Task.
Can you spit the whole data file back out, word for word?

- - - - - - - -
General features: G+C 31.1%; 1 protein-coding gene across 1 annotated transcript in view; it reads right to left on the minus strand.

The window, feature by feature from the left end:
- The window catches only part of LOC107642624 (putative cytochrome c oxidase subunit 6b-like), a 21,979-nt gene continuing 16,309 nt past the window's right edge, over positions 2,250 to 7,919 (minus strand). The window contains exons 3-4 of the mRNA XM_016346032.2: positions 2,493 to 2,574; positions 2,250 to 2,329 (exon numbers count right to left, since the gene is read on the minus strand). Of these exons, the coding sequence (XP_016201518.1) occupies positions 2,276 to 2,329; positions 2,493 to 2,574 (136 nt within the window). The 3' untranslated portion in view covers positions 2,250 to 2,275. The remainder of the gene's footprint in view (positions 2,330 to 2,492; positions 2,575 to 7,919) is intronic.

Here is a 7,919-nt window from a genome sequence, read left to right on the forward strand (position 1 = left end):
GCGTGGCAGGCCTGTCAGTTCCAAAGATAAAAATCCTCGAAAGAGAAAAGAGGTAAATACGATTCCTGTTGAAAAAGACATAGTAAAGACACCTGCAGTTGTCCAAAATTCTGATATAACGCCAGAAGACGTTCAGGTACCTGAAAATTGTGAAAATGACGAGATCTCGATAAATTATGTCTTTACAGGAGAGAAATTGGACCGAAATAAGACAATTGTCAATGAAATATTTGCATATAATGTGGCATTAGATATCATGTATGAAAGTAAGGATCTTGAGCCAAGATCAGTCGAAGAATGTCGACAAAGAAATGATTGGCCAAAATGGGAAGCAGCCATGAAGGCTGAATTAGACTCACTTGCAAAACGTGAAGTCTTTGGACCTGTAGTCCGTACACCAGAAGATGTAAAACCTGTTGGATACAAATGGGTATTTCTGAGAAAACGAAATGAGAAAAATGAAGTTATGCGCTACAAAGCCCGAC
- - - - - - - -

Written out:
General features: G+C 31.1%; 1 protein-coding gene across 1 annotated transcript in view; it reads right to left on the minus strand.

The window, feature by feature from the left end:
- The window catches only part of LOC107642624 (putative cytochrome c oxidase subunit 6b-like), a 21,979-nt gene continuing 16,309 nt past the window's right edge, over positions 2,250 to 7,919 (minus strand). The window contains exons 3-4 of the mRNA XM_016346032.2: positions 2,493 to 2,574; positions 2,250 to 2,329 (exon numbers count right to left, since the gene is read on the minus strand). Of these exons, the coding sequence (XP_016201518.1) occupies positions 2,276 to 2,329; positions 2,493 to 2,574 (136 nt within the window). The 3' untranslated portion in view covers positions 2,250 to 2,275. The remainder of the gene's footprint in view (positions 2,330 to 2,492; positions 2,575 to 7,919) is intronic.

Here is a 7,919-nt window from a genome sequence, read left to right on the forward strand (position 1 = left end):
GCGTGGCAGGCCTGTCAGTTCCAAAGATAAAAATCCTCGAAAGAGAAAAGAGGTAAATACGATTCCTGTTGAAAAAGACATAGTAAAGACACCTGCAGTTGTCCAAAATTCTGATATAACGCCAGAAGACGTTCAGGTACCTGAAAATTGTGAAAATGACGAGATCTCGATAAATTATGTCTTTACAGGAGAGAAATTGGACCGAAATAAGACAATTGTCAATGAAATATTTGCATATAATGTGGCATTAGATATCATGTATGAAAGTAAGGATCTTGAGCCAAGATCAGTCGAAGAATGTCGACAAAGAAATGATTGGCCAAAATGGGAAGCAGCCATGAAGGCTGAATTAGACTCACTTGCAAAACGTGAAGTCTTTGGACCTGTAGTCCGTACACCAGAAGATGTAAAACCTGTTGGATACAAATGGGTATTTCTGAGAAAACGAAATGAGAAAAATGAAGTTATGCGCTACAAAGCCCGAC